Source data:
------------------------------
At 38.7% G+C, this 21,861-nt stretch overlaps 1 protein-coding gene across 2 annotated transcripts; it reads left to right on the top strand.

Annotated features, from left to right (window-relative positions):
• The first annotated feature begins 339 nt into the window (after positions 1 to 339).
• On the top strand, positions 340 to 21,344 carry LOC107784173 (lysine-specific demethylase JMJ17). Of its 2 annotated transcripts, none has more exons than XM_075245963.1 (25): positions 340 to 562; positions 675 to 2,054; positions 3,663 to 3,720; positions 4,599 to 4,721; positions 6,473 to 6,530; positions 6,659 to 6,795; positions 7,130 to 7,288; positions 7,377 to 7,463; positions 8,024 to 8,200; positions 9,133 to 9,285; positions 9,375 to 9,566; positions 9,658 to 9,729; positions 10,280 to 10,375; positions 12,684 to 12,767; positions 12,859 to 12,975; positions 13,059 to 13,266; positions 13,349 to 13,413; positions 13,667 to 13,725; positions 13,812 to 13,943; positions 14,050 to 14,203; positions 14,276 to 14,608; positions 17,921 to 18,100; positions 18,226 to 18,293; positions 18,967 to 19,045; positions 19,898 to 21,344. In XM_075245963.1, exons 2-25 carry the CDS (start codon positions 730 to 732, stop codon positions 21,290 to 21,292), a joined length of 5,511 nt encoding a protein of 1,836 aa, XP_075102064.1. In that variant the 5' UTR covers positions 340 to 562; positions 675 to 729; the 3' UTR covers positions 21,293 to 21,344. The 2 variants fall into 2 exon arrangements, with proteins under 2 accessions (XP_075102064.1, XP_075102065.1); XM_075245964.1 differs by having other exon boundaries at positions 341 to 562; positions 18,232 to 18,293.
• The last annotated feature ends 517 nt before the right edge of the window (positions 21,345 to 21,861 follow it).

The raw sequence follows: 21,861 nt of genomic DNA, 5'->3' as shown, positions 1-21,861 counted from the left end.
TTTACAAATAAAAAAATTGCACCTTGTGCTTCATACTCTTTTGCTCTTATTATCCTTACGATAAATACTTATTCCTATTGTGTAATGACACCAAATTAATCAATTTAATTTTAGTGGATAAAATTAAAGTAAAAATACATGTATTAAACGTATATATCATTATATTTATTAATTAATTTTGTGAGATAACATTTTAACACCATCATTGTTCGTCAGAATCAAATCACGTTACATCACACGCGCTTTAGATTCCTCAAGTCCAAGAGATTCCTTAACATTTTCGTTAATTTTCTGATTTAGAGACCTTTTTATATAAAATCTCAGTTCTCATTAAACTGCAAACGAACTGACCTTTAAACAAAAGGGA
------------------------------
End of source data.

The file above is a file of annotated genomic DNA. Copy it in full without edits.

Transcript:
At 38.7% G+C, this 21,861-nt stretch overlaps 1 protein-coding gene across 2 annotated transcripts; it reads left to right on the top strand.

Annotated features, from left to right (window-relative positions):
• The first annotated feature begins 339 nt into the window (after positions 1 to 339).
• On the top strand, positions 340 to 21,344 carry LOC107784173 (lysine-specific demethylase JMJ17). Of its 2 annotated transcripts, none has more exons than XM_075245963.1 (25): positions 340 to 562; positions 675 to 2,054; positions 3,663 to 3,720; positions 4,599 to 4,721; positions 6,473 to 6,530; positions 6,659 to 6,795; positions 7,130 to 7,288; positions 7,377 to 7,463; positions 8,024 to 8,200; positions 9,133 to 9,285; positions 9,375 to 9,566; positions 9,658 to 9,729; positions 10,280 to 10,375; positions 12,684 to 12,767; positions 12,859 to 12,975; positions 13,059 to 13,266; positions 13,349 to 13,413; positions 13,667 to 13,725; positions 13,812 to 13,943; positions 14,050 to 14,203; positions 14,276 to 14,608; positions 17,921 to 18,100; positions 18,226 to 18,293; positions 18,967 to 19,045; positions 19,898 to 21,344. In XM_075245963.1, exons 2-25 carry the CDS (start codon positions 730 to 732, stop codon positions 21,290 to 21,292), a joined length of 5,511 nt encoding a protein of 1,836 aa, XP_075102064.1. In that variant the 5' UTR covers positions 340 to 562; positions 675 to 729; the 3' UTR covers positions 21,293 to 21,344. The 2 variants fall into 2 exon arrangements, with proteins under 2 accessions (XP_075102064.1, XP_075102065.1); XM_075245964.1 differs by having other exon boundaries at positions 341 to 562; positions 18,232 to 18,293.
• The last annotated feature ends 517 nt before the right edge of the window (positions 21,345 to 21,861 follow it).

The raw sequence follows: 21,861 nt of genomic DNA, 5'->3' as shown, positions 1-21,861 counted from the left end.
TTTACAAATAAAAAAATTGCACCTTGTGCTTCATACTCTTTTGCTCTTATTATCCTTACGATAAATACTTATTCCTATTGTGTAATGACACCAAATTAATCAATTTAATTTTAGTGGATAAAATTAAAGTAAAAATACATGTATTAAACGTATATATCATTATATTTATTAATTAATTTTGTGAGATAACATTTTAACACCATCATTGTTCGTCAGAATCAAATCACGTTACATCACACGCGCTTTAGATTCCTCAAGTCCAAGAGATTCCTTAACATTTTCGTTAATTTTCTGATTTAGAGACCTTTTTATATAAAATCTCAGTTCTCATTAAACTGCAAACGAACTGACCTTTAAACAAAAGGGA